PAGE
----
Universal Design for Learning

Universal Design for Learning (UDL) provides guidance supporting all students' learning.

What is Universal Design for Learning?

Universal Design for Learning (UDL) is an educational framework for designing curriculum that provides all students equitable opportunities to learn. UDL promotes access as a formal principle rather than an add-on. It is proactive rather than reactive, benefiting not just students with disabilities but improving access for all students. Research consistently shows that UDL positively affects students’ persistence, retention, and satisfaction (Roberts et al., 2011).

UDL’s framework is based on three principles, for creating educational goals, methods, materials, and assessments that work for everyone, while still maintaining high academic standards.

What does UDL have to do with Teaching?

Course Design

The UDL framework is complex. When starting out not every guideline can be met in every course. With course design, thinking of UDL as an ongoing project helps one to make small adjustments over time, progressively increasing student access to the course and content. For example, take a course concept that students, generally, have a hard time understanding. Design multiple modes of working with this concept instead of just one. Group discussions, drawing, handouts, worksheets and debates are different modes of instruction and provide students with opportunities for multiple means of engagement, representations and action/expression.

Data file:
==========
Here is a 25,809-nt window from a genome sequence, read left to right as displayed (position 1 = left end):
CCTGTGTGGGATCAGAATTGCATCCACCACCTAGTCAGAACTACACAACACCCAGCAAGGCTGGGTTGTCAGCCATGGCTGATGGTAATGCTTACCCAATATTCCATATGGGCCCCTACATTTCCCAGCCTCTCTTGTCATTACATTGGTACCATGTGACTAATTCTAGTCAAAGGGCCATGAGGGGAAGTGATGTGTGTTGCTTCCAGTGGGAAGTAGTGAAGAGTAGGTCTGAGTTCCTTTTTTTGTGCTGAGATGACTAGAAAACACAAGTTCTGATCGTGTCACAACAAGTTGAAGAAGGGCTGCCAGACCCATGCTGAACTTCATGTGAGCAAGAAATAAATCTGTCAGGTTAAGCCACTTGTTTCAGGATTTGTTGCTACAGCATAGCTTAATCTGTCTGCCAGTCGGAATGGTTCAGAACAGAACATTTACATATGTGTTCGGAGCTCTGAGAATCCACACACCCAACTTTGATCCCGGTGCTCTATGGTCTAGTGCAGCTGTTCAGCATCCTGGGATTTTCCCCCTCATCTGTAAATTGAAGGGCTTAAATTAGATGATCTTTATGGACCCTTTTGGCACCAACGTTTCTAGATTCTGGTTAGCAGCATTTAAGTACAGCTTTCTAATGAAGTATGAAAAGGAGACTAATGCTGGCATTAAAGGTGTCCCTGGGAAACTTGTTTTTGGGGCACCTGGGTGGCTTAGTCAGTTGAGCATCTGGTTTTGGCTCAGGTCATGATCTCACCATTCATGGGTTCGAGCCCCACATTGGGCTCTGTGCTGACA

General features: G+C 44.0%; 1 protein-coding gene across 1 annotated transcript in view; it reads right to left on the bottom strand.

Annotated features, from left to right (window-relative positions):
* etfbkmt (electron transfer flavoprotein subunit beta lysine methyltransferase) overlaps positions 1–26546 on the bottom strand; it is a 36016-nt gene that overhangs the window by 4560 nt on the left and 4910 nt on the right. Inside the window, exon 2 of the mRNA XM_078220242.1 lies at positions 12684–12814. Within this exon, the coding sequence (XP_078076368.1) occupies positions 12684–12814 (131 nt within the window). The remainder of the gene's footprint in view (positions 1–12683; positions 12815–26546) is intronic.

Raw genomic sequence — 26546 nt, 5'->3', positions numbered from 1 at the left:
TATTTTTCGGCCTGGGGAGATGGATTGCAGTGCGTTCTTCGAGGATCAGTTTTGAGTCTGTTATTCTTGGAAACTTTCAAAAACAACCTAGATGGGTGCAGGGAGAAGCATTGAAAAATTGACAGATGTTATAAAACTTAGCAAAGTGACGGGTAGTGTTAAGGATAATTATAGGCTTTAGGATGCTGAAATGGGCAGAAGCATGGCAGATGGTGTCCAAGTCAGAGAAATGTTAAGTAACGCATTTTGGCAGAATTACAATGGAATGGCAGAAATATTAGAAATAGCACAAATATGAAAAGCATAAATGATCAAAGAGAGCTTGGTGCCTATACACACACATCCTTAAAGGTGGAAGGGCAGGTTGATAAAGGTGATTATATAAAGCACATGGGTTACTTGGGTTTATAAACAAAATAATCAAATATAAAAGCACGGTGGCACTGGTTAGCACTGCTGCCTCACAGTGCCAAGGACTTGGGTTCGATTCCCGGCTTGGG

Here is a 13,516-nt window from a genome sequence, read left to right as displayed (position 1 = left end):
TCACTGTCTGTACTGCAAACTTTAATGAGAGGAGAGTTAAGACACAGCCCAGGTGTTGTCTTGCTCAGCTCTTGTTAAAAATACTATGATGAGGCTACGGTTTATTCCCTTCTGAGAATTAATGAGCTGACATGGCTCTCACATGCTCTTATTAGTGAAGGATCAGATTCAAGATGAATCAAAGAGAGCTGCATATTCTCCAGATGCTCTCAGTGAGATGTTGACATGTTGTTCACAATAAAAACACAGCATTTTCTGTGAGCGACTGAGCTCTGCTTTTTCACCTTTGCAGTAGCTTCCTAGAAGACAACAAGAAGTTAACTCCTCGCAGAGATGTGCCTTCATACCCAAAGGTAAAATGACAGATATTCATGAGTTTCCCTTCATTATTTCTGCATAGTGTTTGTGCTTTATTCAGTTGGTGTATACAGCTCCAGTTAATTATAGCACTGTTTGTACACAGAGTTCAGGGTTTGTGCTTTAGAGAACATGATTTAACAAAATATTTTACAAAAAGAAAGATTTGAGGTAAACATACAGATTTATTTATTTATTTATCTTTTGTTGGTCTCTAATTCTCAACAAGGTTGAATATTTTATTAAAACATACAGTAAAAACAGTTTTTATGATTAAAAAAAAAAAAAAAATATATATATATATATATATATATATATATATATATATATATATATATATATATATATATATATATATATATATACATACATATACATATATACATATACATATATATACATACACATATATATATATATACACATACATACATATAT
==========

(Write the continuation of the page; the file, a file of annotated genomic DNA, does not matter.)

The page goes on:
Thomas Tobin, author of Reach Everyone, Teach Everyone, uses a clear and accessible definition of UDL as “Plus-One” thinking. For every interaction that learners have in the course with materials, each other, instructors, the world, provide one more for that interaction to happen. 

Teaching Strategy Ideas using UDL Framework

Tobin, T., & Behling, K. (2018). Reach everyone, teach everyone: Universal design for learning in higher education. West Virginia University Press.

See Also: